What Is a Property Owners Association?

August 30, 2023

Property owner associations (POAs) act as the backbone of thriving residential and commercial communities. They assist in maintaining order and managing shared resources, but they are often confused with homeowners associations (HOAs). The importance of their roles is also sometimes overlooked. 

What Is a POA?

By definition, a POA is an organization established to manage and administer shared resources within a community. These amenities could include:

  • Parks
  • Playgrounds
  • Swimming pools
  • Tennis courts
  • Landscaping
  • Building facades
  • Much more

The association aims to maintain and enhance the overall value and quality of the properties within the community it governs.

Who Is a Part of a POA?

Typically, individuals and businesses that own properties within a specific area automatically become part of the POA. As members, they have certain rights and responsibilities, such as:

  • Voting in association elections
  • Abiding by the association's rules and regulations
  • Contributing to the maintenance of shared resources

In addition to property owners, property managers, tenants, local government representatives, service providers (property maintenance, security, etc.), and other interested parties can be a part of a POA.

How Is a POA Formed?

  1. Property Development Planning

When a property developer acquires a tract of land, they design a master plan for the development that covers all aspects of the community, including:

  • The layout of the physical site
  • Number and types of properties to be built
  • Location of common areas and amenities
  • Special features or restrictions

The master plan is approved by the relevant agencies and becomes a publicly available document that anyone can read or review.

  1. Creating Governing Documents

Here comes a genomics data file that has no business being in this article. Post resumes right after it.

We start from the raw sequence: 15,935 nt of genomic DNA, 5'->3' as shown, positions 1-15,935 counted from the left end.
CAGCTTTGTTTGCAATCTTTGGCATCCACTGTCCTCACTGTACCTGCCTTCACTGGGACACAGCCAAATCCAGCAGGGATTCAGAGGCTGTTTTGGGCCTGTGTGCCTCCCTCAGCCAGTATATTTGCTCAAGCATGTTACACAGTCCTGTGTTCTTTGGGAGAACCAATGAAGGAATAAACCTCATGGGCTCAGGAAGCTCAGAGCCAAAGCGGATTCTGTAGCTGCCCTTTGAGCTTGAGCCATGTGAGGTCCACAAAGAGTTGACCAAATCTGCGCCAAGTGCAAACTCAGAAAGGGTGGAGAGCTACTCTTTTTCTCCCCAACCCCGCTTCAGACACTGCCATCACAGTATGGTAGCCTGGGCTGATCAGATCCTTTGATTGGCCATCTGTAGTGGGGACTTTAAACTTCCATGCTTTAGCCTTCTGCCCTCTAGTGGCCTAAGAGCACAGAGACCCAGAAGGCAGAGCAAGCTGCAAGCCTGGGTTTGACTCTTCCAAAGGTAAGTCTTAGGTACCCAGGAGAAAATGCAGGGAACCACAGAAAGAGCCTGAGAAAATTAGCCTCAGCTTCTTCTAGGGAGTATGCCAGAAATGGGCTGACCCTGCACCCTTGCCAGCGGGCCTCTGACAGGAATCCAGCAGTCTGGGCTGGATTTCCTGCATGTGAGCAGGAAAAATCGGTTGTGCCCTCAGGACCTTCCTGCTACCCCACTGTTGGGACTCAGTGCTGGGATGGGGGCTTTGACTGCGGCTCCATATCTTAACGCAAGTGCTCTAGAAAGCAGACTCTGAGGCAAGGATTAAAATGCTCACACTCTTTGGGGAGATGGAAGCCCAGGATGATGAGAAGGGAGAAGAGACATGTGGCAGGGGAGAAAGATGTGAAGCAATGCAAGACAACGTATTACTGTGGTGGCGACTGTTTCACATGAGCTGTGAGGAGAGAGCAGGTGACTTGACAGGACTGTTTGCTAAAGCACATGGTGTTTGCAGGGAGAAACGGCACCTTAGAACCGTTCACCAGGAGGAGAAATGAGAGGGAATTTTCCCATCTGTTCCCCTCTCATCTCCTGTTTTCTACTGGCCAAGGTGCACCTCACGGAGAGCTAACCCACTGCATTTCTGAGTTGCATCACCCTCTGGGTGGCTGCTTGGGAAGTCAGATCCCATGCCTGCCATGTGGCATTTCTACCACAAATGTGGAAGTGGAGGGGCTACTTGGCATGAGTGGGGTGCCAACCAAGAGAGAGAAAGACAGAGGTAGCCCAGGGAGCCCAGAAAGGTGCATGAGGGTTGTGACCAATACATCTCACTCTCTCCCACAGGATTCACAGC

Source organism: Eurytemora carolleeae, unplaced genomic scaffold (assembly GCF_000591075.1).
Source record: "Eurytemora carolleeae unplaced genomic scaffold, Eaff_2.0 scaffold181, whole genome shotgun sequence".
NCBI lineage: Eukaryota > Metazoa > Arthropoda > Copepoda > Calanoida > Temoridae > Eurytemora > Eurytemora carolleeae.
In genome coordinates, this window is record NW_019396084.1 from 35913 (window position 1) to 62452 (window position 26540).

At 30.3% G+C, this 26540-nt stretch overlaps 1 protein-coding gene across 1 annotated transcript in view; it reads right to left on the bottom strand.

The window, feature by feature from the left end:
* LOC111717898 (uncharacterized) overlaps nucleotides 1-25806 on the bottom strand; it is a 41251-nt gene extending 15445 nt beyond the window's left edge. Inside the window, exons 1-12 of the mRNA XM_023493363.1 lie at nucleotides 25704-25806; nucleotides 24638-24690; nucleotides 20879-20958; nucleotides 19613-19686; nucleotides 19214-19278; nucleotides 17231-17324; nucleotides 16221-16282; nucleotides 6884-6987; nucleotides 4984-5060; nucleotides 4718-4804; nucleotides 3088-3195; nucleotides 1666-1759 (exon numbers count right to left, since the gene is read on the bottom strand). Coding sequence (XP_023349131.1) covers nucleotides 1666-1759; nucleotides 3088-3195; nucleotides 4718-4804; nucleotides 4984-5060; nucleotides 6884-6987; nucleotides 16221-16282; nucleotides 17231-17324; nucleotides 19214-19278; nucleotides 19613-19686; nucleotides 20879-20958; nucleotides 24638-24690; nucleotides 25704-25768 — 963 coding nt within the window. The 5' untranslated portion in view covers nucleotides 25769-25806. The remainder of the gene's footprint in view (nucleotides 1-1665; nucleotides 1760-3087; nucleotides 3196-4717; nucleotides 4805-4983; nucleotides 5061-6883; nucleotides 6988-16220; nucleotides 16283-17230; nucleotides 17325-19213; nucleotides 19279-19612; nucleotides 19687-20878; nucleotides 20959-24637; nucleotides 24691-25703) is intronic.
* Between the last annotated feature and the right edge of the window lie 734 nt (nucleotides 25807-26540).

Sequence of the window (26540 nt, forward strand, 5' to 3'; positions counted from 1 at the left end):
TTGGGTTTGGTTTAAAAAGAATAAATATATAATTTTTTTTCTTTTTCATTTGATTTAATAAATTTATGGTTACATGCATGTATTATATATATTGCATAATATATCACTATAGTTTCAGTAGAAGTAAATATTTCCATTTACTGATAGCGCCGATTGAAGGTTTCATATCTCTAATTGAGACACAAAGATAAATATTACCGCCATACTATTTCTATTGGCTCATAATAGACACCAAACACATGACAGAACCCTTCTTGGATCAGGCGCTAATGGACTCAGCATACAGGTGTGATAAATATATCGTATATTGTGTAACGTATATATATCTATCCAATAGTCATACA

Once the master plan is in place, the developer creates the governing documents for the POA. These documents include:

  • Declaration of Covenants, Conditions, and Restrictions: These rules regulate allowed activities and cover areas like architecture, maintenance, pets, and noise. They are designed to maintain a cohesive community.
  • Bylaws: These outline how the POA will operate, including board responsibilities, elections, meetings, and financial matters.
  • Articles of Incorporation: These are legal documents that formally establish the POA as a governing entity. They provide the association's name, purpose, address, initial board members, and other vital information.
  1. Sales and Transfer of Control

As properties are constructed and sold, the developer initially retains control of the property owners association. During this first phase, the developer is responsible for managing the community, enforcing the rules, and maintaining common areas and amenities.

However, the developer's control is not meant to be permanent. When ownership of a certain percentage of the developed properties is transferred to third parties, control of the POA is transferred to the property owners. This ensures that the community's members have a say in how it is managed.

  1. Transfer Control to Property Owners

As part of the transfer of the POA to property owners, an association election is held to choose the initial board members. 

The board members are usually members who volunteer to take on leadership roles in the community. Moving forward, they take over the responsibility of managing the association and making decisions on behalf of the property owners.

  1. Active Community Management

Once the control is transferred to the property owners, the POA becomes a self-governing entity. The elected board works with members to uphold the governing documents, maintain the community's infrastructure and amenities, enforce rules and regulations, and manage the association's finances.

Differences Between POAs and HOAs 

POAs and HOAs are sometimes confused but differ in two major aspects:

  • Governing scope: ‘POA’ is a broader term that can encompass other associations that govern various types of properties, such as gated communities, condominiums, and planned developments. On the other hand, ‘HOA’ specifically refers to associations governing single-family homes within a planned community.
  • Membership: Membership in a POA may include property owners and other interested parties (tenants, businesses, service providers, etc.) depending on the association's rules. HOAs, however, consist only of homeowners.

Wondering if a property owner can withdraw from a property owners association? Take a  look at our recent article!

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